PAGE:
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Lenovo Drops Google, Embraces Windows Live
Lenovo Drops Google, Embraces Windows Live
By Elizabeth Millard / NewsFactor Network Like this on Facebook Tweet this Link thison Linkedin Link this on Google Plus
PUBLISHED:
MARCH
15
2007


Ditching Google as its default search application, Lenovo announced that Microsoft Windows Live will now be the portal of choice, and will soon be bundled with the company's PCs and laptops.

The partnership extends to all Lenovo computers, including its ThinkCenter desktops and ThinkPad notebooks.

Previously, the company had been shipping its machines with a suite of Google applications, including Google's browser toolbar, search software, and photo-editing program.

Lenovo said it plans to continue to work with Google in other areas.

Live.com Toolbar

With Live.com on Lenovo machines, users can customize their home page content, create multiple pages according to their interests, and add content from multiple sources. The Windows Live Toolbar will allow users one-click access to Live Search, which enables category searches within images, maps, news items, and Web sites.

Neither company disclosed the terms of the deal, or whether the bundle would be a permanent part of Lenovo machines. It does mark the first time that Microsoft has inked a deal with a computer maker to preload its Windows Live Toolbar on PCs and laptops.

The bundling deal is one of several that Lenovo has pursued in the past few years. Most significantly, in 2005, the Chinese company offered some PCs loaded with Sun's StarOffice 8, a suite of applications that use the OpenDocument format.

That bundle was only good in Singapore, but it did show the company's flexibility in creating new software and hardware packages, noted analysts at the time of the deal.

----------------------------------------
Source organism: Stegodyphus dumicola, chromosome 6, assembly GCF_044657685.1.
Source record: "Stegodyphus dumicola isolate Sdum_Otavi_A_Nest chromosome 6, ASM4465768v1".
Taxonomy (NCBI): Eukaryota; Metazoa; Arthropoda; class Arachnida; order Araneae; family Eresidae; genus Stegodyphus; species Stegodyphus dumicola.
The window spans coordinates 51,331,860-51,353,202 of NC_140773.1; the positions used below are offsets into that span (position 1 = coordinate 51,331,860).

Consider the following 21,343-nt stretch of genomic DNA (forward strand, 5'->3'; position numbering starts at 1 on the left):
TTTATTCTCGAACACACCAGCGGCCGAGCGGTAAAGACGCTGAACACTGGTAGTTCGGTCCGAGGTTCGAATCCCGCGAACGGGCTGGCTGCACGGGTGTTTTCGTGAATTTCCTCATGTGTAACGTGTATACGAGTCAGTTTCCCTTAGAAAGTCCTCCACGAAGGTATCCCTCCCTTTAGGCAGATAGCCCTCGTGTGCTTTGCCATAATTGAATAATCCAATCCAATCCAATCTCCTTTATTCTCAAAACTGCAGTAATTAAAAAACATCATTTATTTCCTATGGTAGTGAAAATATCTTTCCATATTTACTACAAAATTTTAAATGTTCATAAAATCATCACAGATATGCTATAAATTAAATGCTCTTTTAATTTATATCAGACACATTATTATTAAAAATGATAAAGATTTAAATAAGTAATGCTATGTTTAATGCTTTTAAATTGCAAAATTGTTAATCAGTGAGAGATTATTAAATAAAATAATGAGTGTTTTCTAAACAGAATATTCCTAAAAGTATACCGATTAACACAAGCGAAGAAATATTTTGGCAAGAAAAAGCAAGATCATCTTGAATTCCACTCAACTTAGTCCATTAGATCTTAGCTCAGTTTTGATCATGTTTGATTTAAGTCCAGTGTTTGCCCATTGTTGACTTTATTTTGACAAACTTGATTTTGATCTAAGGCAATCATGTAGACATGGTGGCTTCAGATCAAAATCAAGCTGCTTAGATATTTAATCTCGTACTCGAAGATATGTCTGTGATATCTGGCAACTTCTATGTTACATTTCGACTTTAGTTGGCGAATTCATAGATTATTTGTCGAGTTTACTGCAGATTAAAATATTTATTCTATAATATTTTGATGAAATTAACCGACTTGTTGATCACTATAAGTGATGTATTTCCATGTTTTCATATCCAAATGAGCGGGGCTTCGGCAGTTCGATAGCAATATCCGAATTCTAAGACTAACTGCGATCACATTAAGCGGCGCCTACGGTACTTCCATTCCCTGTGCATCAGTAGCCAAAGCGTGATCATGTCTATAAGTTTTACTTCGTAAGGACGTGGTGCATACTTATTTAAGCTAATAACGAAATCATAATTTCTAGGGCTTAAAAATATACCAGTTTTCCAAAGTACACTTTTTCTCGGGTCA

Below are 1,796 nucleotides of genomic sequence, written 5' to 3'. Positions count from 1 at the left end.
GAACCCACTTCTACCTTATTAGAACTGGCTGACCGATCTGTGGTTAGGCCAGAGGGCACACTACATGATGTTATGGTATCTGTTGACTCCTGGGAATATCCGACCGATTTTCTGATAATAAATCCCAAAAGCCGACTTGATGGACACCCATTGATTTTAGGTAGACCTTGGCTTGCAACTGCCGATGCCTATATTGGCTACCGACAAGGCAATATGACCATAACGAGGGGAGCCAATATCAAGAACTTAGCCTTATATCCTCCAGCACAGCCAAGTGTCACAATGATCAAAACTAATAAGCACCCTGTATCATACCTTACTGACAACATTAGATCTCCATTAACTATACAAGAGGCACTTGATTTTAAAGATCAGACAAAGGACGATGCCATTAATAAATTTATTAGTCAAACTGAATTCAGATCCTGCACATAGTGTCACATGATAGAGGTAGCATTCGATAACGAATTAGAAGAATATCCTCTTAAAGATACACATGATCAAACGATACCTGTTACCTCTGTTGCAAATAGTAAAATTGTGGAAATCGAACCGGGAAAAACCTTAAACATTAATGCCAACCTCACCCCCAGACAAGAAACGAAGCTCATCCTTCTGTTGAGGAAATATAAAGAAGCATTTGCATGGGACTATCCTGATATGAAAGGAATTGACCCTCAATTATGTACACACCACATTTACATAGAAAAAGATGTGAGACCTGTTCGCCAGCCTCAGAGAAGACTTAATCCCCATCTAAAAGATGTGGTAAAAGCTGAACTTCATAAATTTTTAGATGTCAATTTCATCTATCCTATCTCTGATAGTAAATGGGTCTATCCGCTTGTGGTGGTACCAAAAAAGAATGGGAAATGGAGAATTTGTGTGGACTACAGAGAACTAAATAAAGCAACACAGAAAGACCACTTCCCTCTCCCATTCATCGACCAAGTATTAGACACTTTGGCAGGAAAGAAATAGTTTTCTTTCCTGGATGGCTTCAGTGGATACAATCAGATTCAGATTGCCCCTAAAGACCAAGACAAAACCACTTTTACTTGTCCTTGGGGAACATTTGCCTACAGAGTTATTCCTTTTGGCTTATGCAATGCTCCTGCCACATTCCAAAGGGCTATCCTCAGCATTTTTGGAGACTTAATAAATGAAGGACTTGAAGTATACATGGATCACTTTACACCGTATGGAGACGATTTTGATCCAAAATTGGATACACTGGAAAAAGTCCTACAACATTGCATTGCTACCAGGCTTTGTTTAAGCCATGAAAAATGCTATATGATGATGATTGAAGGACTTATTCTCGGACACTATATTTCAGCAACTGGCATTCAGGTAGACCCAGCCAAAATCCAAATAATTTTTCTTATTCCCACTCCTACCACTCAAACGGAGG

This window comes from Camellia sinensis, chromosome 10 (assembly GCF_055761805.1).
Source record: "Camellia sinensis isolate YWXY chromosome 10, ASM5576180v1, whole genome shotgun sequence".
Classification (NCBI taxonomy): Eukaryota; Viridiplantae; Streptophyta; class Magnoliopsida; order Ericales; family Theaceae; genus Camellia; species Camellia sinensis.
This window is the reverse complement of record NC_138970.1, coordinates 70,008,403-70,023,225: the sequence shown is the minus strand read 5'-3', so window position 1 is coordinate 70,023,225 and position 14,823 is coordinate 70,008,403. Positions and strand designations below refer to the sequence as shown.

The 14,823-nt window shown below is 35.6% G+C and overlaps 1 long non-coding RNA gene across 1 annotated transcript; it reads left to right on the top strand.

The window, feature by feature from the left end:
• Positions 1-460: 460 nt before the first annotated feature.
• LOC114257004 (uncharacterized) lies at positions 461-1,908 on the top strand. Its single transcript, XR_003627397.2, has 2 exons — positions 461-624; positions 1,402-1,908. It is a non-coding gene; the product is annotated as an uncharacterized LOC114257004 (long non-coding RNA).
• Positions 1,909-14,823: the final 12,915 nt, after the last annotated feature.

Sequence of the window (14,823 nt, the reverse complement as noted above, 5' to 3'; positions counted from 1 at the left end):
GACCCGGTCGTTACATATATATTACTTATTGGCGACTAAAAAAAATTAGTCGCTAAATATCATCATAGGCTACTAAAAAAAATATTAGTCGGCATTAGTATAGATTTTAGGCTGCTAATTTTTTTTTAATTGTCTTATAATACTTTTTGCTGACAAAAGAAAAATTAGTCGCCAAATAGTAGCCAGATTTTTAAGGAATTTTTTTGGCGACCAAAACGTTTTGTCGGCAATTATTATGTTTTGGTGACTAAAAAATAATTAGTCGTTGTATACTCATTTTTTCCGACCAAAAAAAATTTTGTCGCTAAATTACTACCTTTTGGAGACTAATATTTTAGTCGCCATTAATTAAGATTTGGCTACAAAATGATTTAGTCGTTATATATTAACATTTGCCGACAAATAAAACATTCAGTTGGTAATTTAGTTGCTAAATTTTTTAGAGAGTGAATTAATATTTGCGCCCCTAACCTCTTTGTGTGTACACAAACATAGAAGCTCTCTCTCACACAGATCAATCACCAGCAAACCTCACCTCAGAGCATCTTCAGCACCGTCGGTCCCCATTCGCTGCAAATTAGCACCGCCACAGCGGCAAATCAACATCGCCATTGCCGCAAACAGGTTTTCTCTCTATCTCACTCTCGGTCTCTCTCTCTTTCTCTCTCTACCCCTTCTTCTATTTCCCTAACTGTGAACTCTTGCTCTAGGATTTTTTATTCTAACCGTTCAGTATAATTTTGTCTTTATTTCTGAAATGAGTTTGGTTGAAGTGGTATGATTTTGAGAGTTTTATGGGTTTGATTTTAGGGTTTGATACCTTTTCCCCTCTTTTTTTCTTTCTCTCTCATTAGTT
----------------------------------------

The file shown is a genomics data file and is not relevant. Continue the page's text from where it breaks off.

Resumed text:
Search and Discover

The deal with Lenovo is a good win for Microsoft, said Jupiter Research analyst Michael Gartenberg. Although having strategic placement does not guarantee market victory, he noted, it is a significant benefit for Microsoft to have Lenovo users seeing Windows Live as their default setting.

"Google had made inroads in this area, but now it looks like Microsoft is starting to recapture some of its share," said Gartenberg. "And success tends to breed success, so we'll see if Microsoft can do other deals based on this one."

Part of the win comes from the fact that users tend not to change default settings on their computers. Although the security community has groaned over the implications of consumers leaving factory settings on routers and security software, the habit of using what comes "out of the box" will help Microsoft, Gartenberg added.

"Getting a foothold in the out-of-box experience is very important," he said. "Ultimately, consumer choice decides who wins, so it's not enough for Microsoft to just be a default provider, but to remain a default provider. For that, they're going to have to make sure their product is reliable."

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